Click on the location icon (the iphone will ask you to allow the definition of geolocation – we allow), wait for the coordinates to be determined, after a couple of seconds click on the "Save" button.
Now let's see the time of the visible passage of the Lighthouse over our location.
To do this, go to the bookmark "Satellites", there will be displayed one of our satellite (and the ISS, if you did not delete it). Make sure to the left of the Lighthouse there was a yellow-blue satellite icon – this displays it on the map. If not, click to the left of the name, then click on the "i" icon on the right side of the satellite line.
Now the visible spans are displayed, to the left – the time of the beginning of the span and the end time of the observation. Clicking on the line with a specific span, you can put a reminder.
And finally see how it will then fly, where and where.
Go to the "Station" tab, and click on the map icon in the upper left corner.
A (somewhat strange) map appears. The top shows time and date, and below there is a scroller with a scale of time change (working the other way). You can, with your finger on the scroll, change the time and look how and where the satellite is flying. Clicking on the satellite itself will show its trajectory, and on the right-hand side of the menu the satellite icon – clicking on it, you can show the remaining sections of the orbit. The map view can be changed from the second on the left by the icon in the upper row.
A map of the sky with an orbit (you can rotate your finger) and a common sky map.
For the Internet browser, you can use the resource: Heavens-Above (you need to select only 2017 and scroll to the very bottom of the list, page 13, Mayak ). It is true that our satellite is currently assigned the designation 2017-042E but we plan to contact colleagues from this resource and find out what this is related to and correct the mistake.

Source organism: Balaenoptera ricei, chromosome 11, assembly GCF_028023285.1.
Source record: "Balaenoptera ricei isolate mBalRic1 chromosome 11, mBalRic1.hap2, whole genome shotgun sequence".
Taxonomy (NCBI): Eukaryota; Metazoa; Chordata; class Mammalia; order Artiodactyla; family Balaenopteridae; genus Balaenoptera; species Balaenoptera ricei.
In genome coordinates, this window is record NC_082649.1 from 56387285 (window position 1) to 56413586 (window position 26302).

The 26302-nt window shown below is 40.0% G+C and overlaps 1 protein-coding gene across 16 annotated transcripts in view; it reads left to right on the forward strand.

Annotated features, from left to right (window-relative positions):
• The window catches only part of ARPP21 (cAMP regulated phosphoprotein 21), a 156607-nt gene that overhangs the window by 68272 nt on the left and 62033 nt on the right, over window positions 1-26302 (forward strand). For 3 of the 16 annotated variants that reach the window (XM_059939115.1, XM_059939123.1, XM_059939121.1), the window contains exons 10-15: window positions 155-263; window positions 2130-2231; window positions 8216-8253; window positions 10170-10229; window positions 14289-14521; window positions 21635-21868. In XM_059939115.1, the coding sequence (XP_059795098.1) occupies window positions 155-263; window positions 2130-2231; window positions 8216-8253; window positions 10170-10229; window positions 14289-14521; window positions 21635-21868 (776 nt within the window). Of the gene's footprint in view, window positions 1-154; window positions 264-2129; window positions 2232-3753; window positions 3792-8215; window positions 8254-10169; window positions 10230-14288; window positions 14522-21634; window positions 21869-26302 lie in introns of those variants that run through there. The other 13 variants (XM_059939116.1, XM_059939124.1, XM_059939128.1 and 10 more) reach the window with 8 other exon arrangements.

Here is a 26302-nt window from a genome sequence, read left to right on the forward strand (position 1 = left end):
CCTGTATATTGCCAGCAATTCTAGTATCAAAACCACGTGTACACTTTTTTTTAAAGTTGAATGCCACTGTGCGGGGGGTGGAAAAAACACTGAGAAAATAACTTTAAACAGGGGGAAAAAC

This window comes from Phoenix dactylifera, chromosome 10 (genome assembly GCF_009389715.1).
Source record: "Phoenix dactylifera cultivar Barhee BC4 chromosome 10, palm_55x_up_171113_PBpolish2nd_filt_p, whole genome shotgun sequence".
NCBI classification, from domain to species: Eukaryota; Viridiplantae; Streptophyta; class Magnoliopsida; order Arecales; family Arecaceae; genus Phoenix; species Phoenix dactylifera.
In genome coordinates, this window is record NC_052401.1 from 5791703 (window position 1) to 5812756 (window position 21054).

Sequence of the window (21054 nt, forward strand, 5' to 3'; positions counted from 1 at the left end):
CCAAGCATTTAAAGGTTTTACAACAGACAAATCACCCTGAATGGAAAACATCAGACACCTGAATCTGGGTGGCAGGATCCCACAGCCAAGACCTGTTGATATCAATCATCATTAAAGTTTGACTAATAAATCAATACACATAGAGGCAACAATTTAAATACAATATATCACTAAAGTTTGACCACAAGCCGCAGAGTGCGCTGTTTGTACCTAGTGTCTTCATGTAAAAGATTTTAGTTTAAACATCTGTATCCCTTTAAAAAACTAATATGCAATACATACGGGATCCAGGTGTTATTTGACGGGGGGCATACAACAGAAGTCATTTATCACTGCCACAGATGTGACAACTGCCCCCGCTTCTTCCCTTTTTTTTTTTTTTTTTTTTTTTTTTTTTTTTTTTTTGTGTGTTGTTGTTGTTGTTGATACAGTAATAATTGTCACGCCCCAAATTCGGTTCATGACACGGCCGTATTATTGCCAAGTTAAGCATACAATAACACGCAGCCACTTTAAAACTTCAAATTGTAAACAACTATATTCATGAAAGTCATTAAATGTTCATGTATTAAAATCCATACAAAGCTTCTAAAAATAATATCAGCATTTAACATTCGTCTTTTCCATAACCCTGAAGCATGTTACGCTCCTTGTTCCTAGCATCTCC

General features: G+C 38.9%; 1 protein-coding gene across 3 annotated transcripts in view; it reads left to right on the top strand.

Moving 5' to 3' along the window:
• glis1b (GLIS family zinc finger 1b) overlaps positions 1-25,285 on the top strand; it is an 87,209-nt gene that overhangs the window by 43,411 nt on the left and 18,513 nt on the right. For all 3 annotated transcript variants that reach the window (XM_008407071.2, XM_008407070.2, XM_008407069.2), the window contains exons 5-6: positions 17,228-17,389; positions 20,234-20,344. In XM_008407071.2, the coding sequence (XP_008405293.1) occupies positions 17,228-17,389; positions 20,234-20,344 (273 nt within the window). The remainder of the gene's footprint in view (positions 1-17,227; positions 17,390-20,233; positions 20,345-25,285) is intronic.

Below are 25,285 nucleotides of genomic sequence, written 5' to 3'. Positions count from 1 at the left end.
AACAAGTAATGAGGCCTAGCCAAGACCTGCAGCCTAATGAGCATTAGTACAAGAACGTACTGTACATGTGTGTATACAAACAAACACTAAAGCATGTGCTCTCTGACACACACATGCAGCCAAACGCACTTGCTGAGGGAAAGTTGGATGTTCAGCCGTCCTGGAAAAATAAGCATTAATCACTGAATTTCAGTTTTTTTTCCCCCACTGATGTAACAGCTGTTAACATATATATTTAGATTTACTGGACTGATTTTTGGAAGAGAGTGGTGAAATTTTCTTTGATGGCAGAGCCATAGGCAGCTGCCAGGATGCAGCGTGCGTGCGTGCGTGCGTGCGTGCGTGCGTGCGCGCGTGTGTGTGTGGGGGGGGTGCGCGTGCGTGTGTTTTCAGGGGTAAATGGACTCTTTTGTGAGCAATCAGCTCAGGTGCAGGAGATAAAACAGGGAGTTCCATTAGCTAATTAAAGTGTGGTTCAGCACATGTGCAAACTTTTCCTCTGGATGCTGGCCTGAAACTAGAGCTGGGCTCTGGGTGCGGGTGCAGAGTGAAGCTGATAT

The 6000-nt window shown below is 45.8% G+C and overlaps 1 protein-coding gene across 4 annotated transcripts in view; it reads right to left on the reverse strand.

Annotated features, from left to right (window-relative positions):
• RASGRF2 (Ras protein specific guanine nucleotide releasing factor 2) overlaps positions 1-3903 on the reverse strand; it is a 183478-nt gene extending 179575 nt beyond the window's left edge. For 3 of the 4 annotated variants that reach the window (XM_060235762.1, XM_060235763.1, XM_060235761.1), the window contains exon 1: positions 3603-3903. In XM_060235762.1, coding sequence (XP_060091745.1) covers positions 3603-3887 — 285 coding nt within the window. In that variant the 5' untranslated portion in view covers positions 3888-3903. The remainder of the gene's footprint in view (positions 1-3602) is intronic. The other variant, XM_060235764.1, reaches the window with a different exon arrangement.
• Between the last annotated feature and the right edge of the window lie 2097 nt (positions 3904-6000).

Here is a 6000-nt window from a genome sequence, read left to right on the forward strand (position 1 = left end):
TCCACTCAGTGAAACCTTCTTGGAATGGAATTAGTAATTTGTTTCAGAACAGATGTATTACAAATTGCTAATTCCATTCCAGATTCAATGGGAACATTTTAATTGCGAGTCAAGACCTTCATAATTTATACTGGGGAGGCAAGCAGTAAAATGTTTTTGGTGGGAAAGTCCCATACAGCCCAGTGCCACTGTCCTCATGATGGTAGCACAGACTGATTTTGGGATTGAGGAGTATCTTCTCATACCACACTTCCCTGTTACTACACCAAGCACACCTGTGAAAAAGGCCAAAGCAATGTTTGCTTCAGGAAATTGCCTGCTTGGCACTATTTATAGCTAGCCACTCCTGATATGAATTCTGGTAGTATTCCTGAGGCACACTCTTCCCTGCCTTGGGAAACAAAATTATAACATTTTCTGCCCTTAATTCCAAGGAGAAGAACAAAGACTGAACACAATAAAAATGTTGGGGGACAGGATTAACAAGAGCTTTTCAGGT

In the card of our satellite number is already correct 2017-042F . Here you can see the orbit and dates of the nearest visible spans over your location (example for Moscow).
Note: The star magnitude is indicated without taking into account the disclosed reflector.
The location is indicated on the main resource page or here.
For Windows, you can use the Heavensat program.
The closest span is almost at its zenith for observation from Moscow and Moscow region right now tonight 07/18/2017 at 00:57:58
Trajectory in the sky:
We have completed our project. Successfully completed 🙂 He was difficult and ambitious. We hope you were interested in watching us and our work.
Now our team takes a little breath and slowly ponders the following projects … But more on this later;) but for now you can look at the night sky … there …
We light the stars!
Through the efforts of observers from the AstroForum, colleagues working in CAO and Mini-MegaTORTORA
we received the first photos and videos of potential candidates for Mayak:
Photograph by Evgeniy Semenko, Ekaterina Semenova. The place of shooting 43.887377, 41.523558.
More in the separate post in the same place we will promptly update the photo and video materials.
Given that the first few TLEs usually contain incomplete information, we continue to collect data together with the participants of the Summer Space School to calculate the exact orbital parameters of our satellite.
Special thanks to everyone who has the opportunity and joined the Video-fixing of the LIGHTHOUSE in the sky!)